The Electronic Logging Device mandate has been one of the most-discussed topics in the livestock sector over the past couple of months, largely sparked by concerns from farmers and ranchers who regularly travel for shows or who operate on ranches located more than 150 miles apart. In response to the outcry and amid the push for more discussion, the U.S. Department of Transportation’s Federal Motor Carrier Safety Administration has decided to give a 90-day temporary waiver from the ELD rule for agriculture-related transportation.
FMCSA announces an additional 90-day waiver from the ELD rule for agriculture related transportation to ensure the agency can provide more guidance that all operators will benefit from. https://t.co/bR4n44tPzu pic.twitter.com/SarHW2AuJW
— FMCSA (@FMCSA) March 13, 2018
Agriculture Secretary Sonny Perdue immediately applauded Elaine Chao, his counterpart at the Department of Transportation, for this extension.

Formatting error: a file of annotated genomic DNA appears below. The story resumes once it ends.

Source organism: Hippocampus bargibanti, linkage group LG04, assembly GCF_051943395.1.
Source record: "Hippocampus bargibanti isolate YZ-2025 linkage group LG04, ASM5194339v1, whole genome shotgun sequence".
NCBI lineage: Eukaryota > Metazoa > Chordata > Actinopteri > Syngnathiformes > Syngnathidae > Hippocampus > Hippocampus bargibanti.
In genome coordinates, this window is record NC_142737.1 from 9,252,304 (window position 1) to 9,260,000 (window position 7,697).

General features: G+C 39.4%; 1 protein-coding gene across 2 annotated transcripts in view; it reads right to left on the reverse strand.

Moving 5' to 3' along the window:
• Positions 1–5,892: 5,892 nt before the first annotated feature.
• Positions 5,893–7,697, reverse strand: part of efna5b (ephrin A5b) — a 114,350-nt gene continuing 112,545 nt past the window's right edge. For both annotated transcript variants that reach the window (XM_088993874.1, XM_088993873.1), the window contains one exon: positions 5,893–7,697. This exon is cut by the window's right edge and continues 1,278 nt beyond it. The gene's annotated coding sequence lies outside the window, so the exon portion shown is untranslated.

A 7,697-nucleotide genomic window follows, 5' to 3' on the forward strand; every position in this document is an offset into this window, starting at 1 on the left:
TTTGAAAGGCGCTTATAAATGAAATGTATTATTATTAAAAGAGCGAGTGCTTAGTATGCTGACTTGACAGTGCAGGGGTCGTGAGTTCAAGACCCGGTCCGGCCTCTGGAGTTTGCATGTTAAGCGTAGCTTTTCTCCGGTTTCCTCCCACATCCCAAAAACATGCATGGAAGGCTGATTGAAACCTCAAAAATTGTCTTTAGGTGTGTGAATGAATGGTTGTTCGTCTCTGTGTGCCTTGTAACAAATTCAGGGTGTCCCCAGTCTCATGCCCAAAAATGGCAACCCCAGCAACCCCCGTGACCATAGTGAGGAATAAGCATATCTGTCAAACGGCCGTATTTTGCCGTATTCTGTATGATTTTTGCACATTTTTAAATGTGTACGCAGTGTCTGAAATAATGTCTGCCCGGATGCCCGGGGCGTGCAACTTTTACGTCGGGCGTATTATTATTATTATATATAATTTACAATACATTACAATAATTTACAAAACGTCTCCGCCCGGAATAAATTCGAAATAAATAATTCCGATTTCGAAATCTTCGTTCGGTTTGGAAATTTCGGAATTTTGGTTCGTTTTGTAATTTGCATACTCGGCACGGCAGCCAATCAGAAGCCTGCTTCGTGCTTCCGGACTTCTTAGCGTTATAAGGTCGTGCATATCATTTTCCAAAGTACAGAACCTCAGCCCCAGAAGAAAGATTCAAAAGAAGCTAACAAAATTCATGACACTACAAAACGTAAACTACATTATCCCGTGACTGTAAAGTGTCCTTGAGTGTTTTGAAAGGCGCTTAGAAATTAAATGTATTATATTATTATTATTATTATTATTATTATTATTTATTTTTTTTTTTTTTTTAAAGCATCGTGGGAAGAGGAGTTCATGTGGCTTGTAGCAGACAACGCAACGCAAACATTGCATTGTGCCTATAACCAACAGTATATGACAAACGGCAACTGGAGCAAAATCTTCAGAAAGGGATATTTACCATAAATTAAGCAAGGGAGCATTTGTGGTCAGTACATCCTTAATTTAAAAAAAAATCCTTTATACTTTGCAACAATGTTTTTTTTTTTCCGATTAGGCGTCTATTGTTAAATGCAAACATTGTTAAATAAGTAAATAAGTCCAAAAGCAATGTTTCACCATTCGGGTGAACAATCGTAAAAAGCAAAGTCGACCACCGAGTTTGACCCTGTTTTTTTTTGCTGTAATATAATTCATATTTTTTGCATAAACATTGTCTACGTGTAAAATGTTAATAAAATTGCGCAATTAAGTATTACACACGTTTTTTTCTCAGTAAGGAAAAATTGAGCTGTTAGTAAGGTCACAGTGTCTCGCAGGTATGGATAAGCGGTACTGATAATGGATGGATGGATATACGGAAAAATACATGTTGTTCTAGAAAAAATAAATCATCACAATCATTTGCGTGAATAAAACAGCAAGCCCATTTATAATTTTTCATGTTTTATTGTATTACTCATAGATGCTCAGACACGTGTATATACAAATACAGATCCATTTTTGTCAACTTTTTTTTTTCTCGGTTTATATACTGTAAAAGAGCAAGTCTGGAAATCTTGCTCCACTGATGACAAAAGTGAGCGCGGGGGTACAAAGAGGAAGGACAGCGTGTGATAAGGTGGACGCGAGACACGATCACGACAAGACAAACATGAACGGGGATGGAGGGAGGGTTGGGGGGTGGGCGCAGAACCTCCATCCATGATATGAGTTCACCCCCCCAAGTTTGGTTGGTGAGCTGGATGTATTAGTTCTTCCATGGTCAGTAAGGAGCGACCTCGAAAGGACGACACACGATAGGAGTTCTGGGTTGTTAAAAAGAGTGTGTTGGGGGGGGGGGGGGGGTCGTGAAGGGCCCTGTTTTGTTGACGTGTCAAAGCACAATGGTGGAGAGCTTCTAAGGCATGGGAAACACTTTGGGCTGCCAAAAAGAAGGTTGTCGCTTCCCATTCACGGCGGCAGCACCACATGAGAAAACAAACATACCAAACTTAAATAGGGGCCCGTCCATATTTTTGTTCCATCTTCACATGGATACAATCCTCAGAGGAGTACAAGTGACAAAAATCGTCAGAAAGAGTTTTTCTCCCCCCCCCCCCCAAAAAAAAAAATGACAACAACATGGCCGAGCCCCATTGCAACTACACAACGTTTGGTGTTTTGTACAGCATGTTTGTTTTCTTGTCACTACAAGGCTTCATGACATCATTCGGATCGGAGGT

“The ELD mandate imposes restrictions upon the agriculture industry that lack flexibility necessary for the unique realities of hauling agriculture commodities,” Perdue said. “If the agriculture industry had been forced to comply by the March 18 deadline, live agricultural commodities, including plants and animals, would have been at risk of perishing before they reached their destination.”
The ELD rule went into effect in December 2017, with the U.S. Department of Transportation (DOT) granting the agriculture industry an initial exemption that was set to expire on March 18, 2018. According to the rule, agriculture haulers operating within 150 air miles of the source of their agriculture products or livestock do not have to comply with DOT’s hours-of-service regulation, which limits driving hours to only 11 hours after being off duty for more than 10 consecutive hours. Particularly in the more sparsely populated Plains and Western states, large numbers of farmers and ranchers must regularly travel more than 150 miles away as basic elements of their jobs.
“Current ELD technologies do not recognize the hours-of-service exemptions for agriculture that are in federal law. This is a classic example of a one-size-fits-all federal regulation that ignores common sense to the detriment of sectors like agriculture,” Perdue said.
Additionally, there has been concern that in extreme hot or cold weather, being forced to take a 10-hour break with animals in a trailer will be detrimental to their health and will hurt the agricultural business.
The updated waiver and guidance will be published in the Federal Register.
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